Views And Reviews


BMJ 1994; 308 doi: (Published 04 June 1994) Cite this as: BMJ 1994;308:1514
  1. J O Drife

    It seems that the BMJ doesn't receive many “self written” obituaries. I'm disappointed but not surprised. Even for the non-superstitious among us, writing your own obituary feels spooky. Like marking your own exam paper, it's no substitute for an independent opinion on whether your efforts merited beta plus or alpha minus.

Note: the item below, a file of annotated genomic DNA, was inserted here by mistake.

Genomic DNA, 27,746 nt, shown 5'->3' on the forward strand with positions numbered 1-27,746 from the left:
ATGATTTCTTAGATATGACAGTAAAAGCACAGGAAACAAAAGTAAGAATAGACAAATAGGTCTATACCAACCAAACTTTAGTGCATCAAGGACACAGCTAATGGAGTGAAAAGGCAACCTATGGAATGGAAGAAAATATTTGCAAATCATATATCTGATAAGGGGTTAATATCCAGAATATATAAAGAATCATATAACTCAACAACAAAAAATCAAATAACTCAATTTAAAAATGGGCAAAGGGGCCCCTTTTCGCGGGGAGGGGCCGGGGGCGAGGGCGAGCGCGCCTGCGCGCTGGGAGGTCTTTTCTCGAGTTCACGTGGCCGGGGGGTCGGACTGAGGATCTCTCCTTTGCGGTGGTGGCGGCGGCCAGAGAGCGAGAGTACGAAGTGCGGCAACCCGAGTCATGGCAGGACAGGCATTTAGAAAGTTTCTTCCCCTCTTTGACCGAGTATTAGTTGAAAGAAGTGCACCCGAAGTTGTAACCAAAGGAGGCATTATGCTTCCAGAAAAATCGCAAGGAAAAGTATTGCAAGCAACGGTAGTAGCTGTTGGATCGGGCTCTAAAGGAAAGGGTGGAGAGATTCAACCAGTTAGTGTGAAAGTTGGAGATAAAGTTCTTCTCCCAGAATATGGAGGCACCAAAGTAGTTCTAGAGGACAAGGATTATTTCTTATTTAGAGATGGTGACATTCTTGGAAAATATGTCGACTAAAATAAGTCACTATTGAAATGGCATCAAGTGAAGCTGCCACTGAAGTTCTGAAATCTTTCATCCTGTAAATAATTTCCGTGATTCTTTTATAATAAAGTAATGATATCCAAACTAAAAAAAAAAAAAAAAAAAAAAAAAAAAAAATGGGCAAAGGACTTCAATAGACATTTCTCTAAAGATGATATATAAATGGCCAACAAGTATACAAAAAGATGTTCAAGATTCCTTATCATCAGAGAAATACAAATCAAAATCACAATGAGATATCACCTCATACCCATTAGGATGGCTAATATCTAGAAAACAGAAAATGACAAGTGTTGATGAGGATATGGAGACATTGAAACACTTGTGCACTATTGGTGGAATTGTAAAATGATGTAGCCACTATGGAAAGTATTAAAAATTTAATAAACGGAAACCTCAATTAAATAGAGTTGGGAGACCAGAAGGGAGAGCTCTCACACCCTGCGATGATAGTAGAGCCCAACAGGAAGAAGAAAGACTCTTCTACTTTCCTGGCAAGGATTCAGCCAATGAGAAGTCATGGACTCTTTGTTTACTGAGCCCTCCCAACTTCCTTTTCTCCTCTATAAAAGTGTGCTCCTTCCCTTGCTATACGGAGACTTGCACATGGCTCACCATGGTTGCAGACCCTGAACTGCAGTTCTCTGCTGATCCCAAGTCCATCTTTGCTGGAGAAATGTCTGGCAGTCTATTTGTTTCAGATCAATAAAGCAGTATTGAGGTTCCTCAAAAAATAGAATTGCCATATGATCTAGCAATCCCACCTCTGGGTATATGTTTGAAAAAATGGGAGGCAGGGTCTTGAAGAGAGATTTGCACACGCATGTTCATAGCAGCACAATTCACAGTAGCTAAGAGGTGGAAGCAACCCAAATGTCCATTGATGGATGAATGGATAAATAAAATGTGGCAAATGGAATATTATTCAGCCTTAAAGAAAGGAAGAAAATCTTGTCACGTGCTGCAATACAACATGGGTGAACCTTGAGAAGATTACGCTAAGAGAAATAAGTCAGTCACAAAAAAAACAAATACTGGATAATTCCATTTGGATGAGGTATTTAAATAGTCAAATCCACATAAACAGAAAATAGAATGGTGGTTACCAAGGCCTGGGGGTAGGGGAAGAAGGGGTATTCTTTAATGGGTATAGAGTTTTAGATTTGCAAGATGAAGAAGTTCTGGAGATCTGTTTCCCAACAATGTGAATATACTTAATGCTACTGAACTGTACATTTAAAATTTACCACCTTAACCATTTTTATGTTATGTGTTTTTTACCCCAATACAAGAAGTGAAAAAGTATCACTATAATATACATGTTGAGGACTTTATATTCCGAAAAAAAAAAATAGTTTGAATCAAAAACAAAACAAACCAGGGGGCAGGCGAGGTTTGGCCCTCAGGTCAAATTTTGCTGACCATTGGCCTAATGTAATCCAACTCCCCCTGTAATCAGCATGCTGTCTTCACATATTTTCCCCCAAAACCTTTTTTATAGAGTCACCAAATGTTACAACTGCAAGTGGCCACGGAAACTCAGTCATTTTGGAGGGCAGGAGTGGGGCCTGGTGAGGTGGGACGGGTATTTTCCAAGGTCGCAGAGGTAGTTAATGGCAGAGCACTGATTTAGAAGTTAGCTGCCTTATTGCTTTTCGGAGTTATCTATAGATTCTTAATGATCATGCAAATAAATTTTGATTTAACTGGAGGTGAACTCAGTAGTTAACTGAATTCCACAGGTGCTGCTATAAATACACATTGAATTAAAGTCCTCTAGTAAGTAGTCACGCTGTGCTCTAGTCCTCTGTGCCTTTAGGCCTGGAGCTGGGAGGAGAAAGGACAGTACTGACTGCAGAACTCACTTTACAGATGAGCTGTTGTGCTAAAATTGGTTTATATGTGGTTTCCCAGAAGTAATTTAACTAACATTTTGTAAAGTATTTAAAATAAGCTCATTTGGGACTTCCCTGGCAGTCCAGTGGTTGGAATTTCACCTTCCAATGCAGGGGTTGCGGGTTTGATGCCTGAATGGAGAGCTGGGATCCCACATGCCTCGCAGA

Still, the BMJ has a proud history of challenging the conventions of the genre. For example, Richard Gordon claimed that he learned to write fiction while working on BMJ obituaries. I applaud this creative attitude and I also question the custom of embargoing publication while the subject is still …

    View Full Text

    Log in

    Log in through your institution


    * For online subscription